Itching for a new home
By JAMES PEACEMAKER JR.
Jan 4, 2014, 11:58
Sam Forbes, a volunteer at the Colonial Heights Animal Shelter, plays with Woogie outside of the shelter. (JAMES PEACEMAKER JR./HOPEWELL NEWS/NEWS-PATRIOT)
COLONIAL HEIGHTS — When Woogie was found wandering around near the Animal Shelter with more than half of his fur missing, he didn’t look like the most adoptable dog.
But thanks to efforts by Animal Control officers, volunteers and the donors who gave $600 in 24 hours, the white lab is on the road to good health and hopefully a new family.
Animal Control Officer Jenny Smith said Woogie was brought in May 20 after people at VetXpress found him walking up and down the shelter road between the Southpark mall area and the landfill.
Smith said it seems like someone abandoned him outside of the shelter. He was already neutered when he was picked up by Officer Stacey Arehart. He is also housebroken and appears to be about 2 years old.
Arehart said Woogie’s name comes from the 1980s movie “Mr. Mom.” She said he loves to curl up in the blanket in the floor of the shelter.
Staff and volunteers were not completely sure what was wrong with Woogie at first.
“We thought as first that he had something seriously wrong with him,” said Sam Forbes, who volunteers at the Colonial Heights Animal Shelter.
“He had bald spots all on his face. ... We figured it was probably allergy, possibly mange,” Smith said. “We took him to our regular vet here and they scraped the skin and determined it was not mange, it was some sort of allergies.”
They tried basic treatments like special diet, antihistamines and steroids but they did not cure him.
Woogie was missing most of his fur when he was picked up by Animal Control. (CONTRIBUTED PHOTO)
“We treated him with the medications that our vet gave us, which helped him a lot, but it just wasn’t progress like we were hoping for,” Smith said.
He kept getting flare ups. Thats why they decided to get allergy testing at a specialist to see exactly what he was allergic to.
Smith said this was the worst case of allergies she has seen.
“I personally have not seen one as bad as Woogie,” she said.
The cost of allergy testing is expensive for a city agency that runs on a limited budget, so the Animal Shelter reached out for help.
“We try to go above and beyond for the dogs that come in here. We look at it as either they’ve never had anything and we want to give them something or they’ve had it all and for some reason or another, they’ve lost it,” Smith said.
The help came from a local nonprofit and some very generous donors.
The $600 for testing and treatment was raised in 24 hours after a post was made online by Jez Beasley, president of the nonprofit Petersburg Animal Welfare Society.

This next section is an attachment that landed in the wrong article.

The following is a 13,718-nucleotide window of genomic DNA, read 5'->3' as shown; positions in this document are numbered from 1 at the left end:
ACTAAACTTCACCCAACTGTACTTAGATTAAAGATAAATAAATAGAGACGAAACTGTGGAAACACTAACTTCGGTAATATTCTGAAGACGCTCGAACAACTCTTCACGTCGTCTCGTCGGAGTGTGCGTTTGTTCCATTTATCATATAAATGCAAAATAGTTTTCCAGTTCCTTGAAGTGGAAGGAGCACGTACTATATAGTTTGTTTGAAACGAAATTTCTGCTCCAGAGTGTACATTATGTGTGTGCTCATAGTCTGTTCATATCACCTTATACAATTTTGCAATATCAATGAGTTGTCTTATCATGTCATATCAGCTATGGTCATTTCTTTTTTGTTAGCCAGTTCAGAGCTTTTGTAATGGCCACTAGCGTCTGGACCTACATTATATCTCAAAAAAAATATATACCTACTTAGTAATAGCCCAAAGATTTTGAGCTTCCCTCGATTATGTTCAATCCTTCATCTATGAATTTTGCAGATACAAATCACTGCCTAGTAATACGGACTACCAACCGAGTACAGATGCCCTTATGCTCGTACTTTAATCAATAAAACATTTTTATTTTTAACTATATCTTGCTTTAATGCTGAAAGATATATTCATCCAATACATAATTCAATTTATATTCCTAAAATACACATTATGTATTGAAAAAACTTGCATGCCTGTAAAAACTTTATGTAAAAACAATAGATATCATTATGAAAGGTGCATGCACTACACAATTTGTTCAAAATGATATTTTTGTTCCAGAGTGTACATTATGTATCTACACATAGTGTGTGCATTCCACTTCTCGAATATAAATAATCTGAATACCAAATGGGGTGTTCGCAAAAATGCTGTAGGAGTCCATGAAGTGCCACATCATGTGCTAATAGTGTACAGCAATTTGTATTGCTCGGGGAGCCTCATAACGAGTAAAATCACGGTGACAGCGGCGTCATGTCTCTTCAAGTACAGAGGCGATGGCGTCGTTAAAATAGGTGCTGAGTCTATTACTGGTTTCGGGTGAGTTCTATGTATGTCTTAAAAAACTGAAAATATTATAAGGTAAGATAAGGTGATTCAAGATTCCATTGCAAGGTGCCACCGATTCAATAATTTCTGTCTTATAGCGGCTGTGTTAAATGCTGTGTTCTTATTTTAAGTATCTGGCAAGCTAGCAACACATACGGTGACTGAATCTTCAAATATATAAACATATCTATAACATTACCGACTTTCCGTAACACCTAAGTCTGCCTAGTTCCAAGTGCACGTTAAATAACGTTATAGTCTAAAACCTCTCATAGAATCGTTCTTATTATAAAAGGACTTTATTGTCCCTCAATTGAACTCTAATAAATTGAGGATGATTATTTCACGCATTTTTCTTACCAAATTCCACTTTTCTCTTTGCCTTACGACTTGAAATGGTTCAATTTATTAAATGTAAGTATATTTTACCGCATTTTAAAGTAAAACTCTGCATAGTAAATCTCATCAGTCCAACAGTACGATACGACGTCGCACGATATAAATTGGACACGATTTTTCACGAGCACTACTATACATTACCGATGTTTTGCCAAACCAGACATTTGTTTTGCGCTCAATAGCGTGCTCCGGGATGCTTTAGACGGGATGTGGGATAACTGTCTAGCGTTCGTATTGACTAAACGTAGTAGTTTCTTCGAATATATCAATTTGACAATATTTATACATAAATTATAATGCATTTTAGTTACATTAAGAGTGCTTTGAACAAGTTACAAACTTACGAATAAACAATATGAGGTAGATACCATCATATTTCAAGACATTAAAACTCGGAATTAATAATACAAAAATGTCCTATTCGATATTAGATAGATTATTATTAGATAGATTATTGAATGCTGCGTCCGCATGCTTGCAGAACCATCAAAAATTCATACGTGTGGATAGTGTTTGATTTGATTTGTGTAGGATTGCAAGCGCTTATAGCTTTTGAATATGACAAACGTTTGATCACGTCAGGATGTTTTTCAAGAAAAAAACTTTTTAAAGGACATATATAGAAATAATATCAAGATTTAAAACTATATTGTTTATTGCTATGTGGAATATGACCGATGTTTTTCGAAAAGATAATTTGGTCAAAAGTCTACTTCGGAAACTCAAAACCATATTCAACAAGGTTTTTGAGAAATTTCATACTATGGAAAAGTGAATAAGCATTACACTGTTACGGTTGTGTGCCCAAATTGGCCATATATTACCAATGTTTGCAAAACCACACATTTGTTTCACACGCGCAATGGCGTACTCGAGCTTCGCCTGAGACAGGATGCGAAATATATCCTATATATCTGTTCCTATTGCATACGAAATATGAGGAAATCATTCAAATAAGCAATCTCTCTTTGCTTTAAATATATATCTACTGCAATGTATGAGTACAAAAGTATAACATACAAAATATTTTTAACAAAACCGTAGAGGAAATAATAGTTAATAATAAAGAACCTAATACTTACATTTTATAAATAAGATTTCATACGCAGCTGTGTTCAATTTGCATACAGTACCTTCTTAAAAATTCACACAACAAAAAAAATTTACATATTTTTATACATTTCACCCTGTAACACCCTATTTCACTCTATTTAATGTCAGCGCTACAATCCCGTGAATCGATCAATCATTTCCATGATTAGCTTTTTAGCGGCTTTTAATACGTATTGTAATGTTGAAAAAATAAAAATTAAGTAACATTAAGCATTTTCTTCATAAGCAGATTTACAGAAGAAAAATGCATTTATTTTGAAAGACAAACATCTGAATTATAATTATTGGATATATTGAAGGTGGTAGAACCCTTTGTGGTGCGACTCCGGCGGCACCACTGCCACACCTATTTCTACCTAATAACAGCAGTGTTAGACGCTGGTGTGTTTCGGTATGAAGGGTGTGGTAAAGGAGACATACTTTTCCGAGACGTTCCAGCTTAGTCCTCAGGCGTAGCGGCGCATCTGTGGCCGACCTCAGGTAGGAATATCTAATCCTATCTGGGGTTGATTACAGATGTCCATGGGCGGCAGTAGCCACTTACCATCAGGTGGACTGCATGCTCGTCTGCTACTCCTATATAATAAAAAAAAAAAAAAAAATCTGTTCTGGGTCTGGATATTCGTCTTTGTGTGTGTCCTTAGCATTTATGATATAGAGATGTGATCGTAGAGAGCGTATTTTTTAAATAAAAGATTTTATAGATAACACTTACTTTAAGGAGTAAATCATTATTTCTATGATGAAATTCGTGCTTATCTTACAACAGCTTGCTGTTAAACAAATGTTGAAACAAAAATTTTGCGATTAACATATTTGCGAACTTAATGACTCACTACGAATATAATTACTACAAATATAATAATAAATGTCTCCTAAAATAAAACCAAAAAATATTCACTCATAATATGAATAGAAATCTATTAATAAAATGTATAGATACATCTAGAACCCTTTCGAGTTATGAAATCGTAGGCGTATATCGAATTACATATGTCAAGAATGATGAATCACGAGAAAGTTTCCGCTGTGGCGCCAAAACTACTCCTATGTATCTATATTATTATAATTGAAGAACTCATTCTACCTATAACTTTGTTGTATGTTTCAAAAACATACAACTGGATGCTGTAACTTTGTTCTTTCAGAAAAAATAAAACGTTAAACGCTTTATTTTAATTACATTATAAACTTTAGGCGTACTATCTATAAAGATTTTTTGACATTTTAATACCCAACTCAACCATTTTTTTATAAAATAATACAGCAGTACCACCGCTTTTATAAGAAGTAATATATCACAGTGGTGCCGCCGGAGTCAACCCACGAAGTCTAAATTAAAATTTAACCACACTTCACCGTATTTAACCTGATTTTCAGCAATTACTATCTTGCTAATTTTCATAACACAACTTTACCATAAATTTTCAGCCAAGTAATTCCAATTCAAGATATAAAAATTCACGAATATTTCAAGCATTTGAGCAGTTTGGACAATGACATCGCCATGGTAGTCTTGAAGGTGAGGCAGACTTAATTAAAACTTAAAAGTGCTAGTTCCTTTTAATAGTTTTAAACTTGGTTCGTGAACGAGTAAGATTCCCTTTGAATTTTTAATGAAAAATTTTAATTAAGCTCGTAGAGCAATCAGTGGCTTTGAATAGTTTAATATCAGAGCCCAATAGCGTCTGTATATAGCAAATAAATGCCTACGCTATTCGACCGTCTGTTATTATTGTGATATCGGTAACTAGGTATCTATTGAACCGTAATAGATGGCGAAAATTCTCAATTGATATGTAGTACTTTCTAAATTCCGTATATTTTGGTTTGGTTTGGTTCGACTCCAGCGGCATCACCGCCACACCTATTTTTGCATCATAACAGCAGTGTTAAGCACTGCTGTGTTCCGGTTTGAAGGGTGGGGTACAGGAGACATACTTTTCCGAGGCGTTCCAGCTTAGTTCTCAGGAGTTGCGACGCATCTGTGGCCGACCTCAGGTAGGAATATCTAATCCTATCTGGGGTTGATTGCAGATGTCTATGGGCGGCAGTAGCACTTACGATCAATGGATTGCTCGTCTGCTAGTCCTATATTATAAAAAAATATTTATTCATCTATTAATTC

Forbes, who also volunteers with PAWS, said she was shocked by the response.
“It was the most crazy thing I have ever seen in my life. People were super nice and wonderful,” she said.
Much of Woogie's fur has regrown.
On Nov. 13, Woogie was taken to Animal Allergy and Dermatology in Richmond.
The allergy test involved shaving a rectangular patch out of his fur to expose his skin. The skin tests are done in a grid pattern to show which produce a reaction.
The test showed that he is allergic to fleas, cockroaches, dust, dust mites, wool, certain types of grass, ragweed, other plants and numerous trees.
Woogie hasn’t been exposed to bugs at the animal shelter but pollen from the plants is unavoidable with dogs going out for exercise and people entering and leaving the building.
The allergy specialist made a serum designed specifically for his types of allergies.
“The same that it does with allergy shots in people, tt helps them build up a resistance,” Smith said.
Woogie must get a shot every three days for another two months before he is done.
He has already had his rabies vaccine and has been tested for heartworms, but the allergy treatment must be completed before he is ready for adoption. Woogie also still gets an antihistamine to help with the itching and regular baths and lotion.
Woogie's belly was shaved so the allergy test could be done.
His fur has regrown and the only part where it is missing is where it was shaved for the test, but even that is filling in.
Smith said that she didn’t think there will be much special treatment required once he is cleared by a veterinarian the final time for adoption.
Forbes said Woogie’s personality has changed dramatically since he started the treatment.
“It was funny, when he first came in, you know how personable he is now, ... you could tell he didn’t feel good,” Forbes said.
Woogie was energetic and friendly outside just before Christmas, hopping on his favorite bench inside the fenced area at the shelter and immediately welcoming strangers with his cold, wet nose and wagging tail.
“He’s been a total sweetheart. ... It didn’t take us any time to realize that he was the perfect pet. He gets along great with other dogs. He’s just fantastic,” Smith said.
For information on how to adopt Woogie or other animals at the Colonial Heights Animal Shelter, visit http://www.colonialheightsva.gov/animalshelter, email firstname.lastname@example.org or call (804) 520-9397. You can also visit the Animal Shelter at 301 Charles Dimmock Parkway. Hours are 9 a.m. to 3 p.m. Monday through Friday, and 9 a.m. to noon Saturday.